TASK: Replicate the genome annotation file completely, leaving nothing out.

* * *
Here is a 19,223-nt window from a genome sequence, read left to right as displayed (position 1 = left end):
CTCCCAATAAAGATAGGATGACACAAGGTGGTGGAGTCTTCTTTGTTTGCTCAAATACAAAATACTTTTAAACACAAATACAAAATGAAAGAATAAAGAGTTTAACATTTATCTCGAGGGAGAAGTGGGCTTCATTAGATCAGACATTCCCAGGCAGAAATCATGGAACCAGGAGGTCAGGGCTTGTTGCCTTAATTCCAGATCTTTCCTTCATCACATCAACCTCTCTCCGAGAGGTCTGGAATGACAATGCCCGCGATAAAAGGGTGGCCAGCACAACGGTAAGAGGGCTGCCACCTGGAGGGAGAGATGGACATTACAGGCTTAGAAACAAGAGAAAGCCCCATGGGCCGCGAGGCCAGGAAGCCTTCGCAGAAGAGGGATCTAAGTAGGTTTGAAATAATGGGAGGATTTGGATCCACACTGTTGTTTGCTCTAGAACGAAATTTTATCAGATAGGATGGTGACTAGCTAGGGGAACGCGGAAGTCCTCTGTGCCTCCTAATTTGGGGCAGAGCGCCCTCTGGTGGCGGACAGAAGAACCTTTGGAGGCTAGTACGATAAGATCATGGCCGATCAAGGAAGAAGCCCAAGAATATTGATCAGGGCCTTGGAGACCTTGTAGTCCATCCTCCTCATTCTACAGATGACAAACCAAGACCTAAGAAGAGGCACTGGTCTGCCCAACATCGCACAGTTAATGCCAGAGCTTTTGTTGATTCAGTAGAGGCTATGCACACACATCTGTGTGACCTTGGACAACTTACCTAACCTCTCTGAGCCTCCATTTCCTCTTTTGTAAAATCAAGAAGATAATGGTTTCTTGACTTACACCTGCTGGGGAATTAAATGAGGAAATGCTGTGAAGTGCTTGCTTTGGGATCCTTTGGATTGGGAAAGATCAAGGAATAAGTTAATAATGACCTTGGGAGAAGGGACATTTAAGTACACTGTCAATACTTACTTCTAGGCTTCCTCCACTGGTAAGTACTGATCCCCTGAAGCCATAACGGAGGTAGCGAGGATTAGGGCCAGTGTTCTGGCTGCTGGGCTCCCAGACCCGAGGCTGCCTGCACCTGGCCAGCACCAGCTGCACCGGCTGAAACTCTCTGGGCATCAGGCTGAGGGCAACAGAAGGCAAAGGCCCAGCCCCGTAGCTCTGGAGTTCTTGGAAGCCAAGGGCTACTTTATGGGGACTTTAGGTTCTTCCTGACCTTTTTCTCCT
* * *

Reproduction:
Here is a 19,223-nt window from a genome sequence, read left to right as displayed (position 1 = left end):
CTCCCAATAAAGATAGGATGACACAAGGTGGTGGAGTCTTCTTTGTTTGCTCAAATACAAAATACTTTTAAACACAAATACAAAATGAAAGAATAAAGAGTTTAACATTTATCTCGAGGGAGAAGTGGGCTTCATTAGATCAGACATTCCCAGGCAGAAATCATGGAACCAGGAGGTCAGGGCTTGTTGCCTTAATTCCAGATCTTTCCTTCATCACATCAACCTCTCTCCGAGAGGTCTGGAATGACAATGCCCGCGATAAAAGGGTGGCCAGCACAACGGTAAGAGGGCTGCCACCTGGAGGGAGAGATGGACATTACAGGCTTAGAAACAAGAGAAAGCCCCATGGGCCGCGAGGCCAGGAAGCCTTCGCAGAAGAGGGATCTAAGTAGGTTTGAAATAATGGGAGGATTTGGATCCACACTGTTGTTTGCTCTAGAACGAAATTTTATCAGATAGGATGGTGACTAGCTAGGGGAACGCGGAAGTCCTCTGTGCCTCCTAATTTGGGGCAGAGCGCCCTCTGGTGGCGGACAGAAGAACCTTTGGAGGCTAGTACGATAAGATCATGGCCGATCAAGGAAGAAGCCCAAGAATATTGATCAGGGCCTTGGAGACCTTGTAGTCCATCCTCCTCATTCTACAGATGACAAACCAAGACCTAAGAAGAGGCACTGGTCTGCCCAACATCGCACAGTTAATGCCAGAGCTTTTGTTGATTCAGTAGAGGCTATGCACACACATCTGTGTGACCTTGGACAACTTACCTAACCTCTCTGAGCCTCCATTTCCTCTTTTGTAAAATCAAGAAGATAATGGTTTCTTGACTTACACCTGCTGGGGAATTAAATGAGGAAATGCTGTGAAGTGCTTGCTTTGGGATCCTTTGGATTGGGAAAGATCAAGGAATAAGTTAATAATGACCTTGGGAGAAGGGACATTTAAGTACACTGTCAATACTTACTTCTAGGCTTCCTCCACTGGTAAGTACTGATCCCCTGAAGCCATAACGGAGGTAGCGAGGATTAGGGCCAGTGTTCTGGCTGCTGGGCTCCCAGACCCGAGGCTGCCTGCACCTGGCCAGCACCAGCTGCACCGGCTGAAACTCTCTGGGCATCAGGCTGAGGGCAACAGAAGGCAAAGGCCCAGCCCCGTAGCTCTGGAGTTCTTGGAAGCCAAGGGCTACTTTATGGGGACTTTAGGTTCTTCCTGACCTTTTTCTCCT